The two western bastions were cracked at the flankers, from the foun-

dation to the parapet, and had become separated from the curtains. PAnu

as ns e -. The bridges had been rebuilt and were in good condition. The continuous stockade had been finished recently, at the same time as several segments of the Cubo Line had been rebuilt. The traverses of the covered way were in good condition and
in use.

Beginning at the west covered way wall of Castillo, the earthen Cubo Line ran westward a straight and continuous 1,000 varas to the east shore of the San Sebastian River# '+ X m- b t t m -a...- .o nme The line had three redoubts equidistant from one another and Castillo, and was paralleled immediately in front by a continuous moat t

---- 4 a 'nm-" 1- T- The scarp was an uneven and shapeless promontory of soft and sandy earth, iorimmem (This condition resulted from the rainwater falling on the parapet top, running down, and washing the earth away, because the scarp was not revetted or faced, -;esa 6erdoas er The countcrscarp was totally useless too, because it had no revetment to keep the soil in place.290

The eastern and middle redoubts of Cubo Line consisted each of tne face and, at right angles to it, two flankers. Thus the flankers could not cover with fire the face of the other adjacent redouot. The western redoubt, on the shore of the San Sebastian River, was a regular square enclosed by a strong stockade and in good condition. T+. nnrthrrn, .n o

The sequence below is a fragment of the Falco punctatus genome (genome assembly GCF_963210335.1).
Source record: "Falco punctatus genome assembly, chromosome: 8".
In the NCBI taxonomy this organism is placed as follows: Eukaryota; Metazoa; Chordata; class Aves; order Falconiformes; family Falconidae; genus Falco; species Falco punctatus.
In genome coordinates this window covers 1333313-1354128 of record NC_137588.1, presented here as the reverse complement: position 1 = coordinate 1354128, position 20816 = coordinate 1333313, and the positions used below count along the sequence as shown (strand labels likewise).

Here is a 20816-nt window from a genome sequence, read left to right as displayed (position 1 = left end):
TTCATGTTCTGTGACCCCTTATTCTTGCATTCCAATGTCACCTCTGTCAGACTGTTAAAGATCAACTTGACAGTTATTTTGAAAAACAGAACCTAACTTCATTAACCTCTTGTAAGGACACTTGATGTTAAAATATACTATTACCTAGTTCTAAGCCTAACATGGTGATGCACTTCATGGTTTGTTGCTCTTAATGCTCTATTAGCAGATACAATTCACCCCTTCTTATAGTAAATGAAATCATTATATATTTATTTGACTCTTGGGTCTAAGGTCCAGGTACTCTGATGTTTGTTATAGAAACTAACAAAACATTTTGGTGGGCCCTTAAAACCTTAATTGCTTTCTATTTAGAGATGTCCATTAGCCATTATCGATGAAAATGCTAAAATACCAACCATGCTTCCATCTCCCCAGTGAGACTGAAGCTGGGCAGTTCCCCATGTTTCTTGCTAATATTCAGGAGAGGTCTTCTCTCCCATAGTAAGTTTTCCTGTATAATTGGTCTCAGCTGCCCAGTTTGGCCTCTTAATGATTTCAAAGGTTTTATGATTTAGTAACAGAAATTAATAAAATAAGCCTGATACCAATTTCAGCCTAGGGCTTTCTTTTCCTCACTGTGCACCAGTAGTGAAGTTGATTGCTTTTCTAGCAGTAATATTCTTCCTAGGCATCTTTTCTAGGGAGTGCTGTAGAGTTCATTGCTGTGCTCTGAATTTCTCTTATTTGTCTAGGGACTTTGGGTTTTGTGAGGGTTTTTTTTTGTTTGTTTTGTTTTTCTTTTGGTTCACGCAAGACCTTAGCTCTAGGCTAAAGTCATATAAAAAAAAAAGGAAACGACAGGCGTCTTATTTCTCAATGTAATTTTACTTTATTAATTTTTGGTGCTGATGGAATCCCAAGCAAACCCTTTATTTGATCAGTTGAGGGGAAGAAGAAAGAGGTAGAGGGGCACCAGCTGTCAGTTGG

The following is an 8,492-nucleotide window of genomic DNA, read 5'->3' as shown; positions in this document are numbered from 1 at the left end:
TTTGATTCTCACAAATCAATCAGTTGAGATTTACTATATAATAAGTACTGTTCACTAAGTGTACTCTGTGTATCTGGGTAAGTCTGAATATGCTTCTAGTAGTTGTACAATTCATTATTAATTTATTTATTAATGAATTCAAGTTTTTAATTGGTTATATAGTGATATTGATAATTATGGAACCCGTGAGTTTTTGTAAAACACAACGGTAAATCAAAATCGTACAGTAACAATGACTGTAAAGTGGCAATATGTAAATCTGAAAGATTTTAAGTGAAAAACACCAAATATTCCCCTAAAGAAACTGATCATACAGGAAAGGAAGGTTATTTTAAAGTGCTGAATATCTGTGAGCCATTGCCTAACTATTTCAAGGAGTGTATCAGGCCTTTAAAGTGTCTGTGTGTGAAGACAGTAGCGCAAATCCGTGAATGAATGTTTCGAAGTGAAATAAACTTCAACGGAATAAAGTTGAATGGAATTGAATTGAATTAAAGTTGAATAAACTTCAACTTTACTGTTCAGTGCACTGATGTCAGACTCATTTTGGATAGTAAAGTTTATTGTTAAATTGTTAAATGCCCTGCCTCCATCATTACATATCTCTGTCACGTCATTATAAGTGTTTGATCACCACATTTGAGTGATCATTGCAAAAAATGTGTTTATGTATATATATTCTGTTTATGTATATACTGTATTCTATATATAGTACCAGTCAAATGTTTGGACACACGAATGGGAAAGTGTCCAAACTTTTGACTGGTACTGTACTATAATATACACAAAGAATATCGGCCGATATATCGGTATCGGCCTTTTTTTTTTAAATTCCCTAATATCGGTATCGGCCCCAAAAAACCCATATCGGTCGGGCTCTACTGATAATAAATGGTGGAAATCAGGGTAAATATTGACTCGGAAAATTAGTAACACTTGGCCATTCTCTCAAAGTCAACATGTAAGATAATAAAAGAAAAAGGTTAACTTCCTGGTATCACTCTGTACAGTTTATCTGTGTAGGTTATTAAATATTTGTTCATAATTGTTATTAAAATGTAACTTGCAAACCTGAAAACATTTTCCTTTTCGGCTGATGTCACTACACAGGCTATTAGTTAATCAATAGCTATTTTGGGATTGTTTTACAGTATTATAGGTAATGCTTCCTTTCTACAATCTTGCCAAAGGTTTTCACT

r p-rit. 4-- 1, thi 1-l'r. The redoubt contested

the crossing of the river from the west, and covered the land north of the line.251

1821. Governor Coppinger knew, late in January, that the Spanish king had issued his decree of October 2h, 1820, ratifying the treaty ceding the Floridas to the United States, and advising it would become effective upon exchange of ratifications. The exchange date would be the beginning of the 6-month period to carry out the evacuation. The news prompted Coppinger to order the suspension of all construction and repairs on fortifications, but the convicts would continue keeping the Cubo Line clean and in good

The exchange of ratifications in Washington on February 22 set the

treaty in operation, and August 22 at the latest as the target date for the' evacuation of the Floridas. The United States made its preparations swiftly. Congress passed an act on March 3, enabling the President to take possession of the territories by using, among other things, the army, navy, and state militia, and providing the Spanish population with transportation. to Habana. w..M- a a 1 .... . . .iL.... And-rw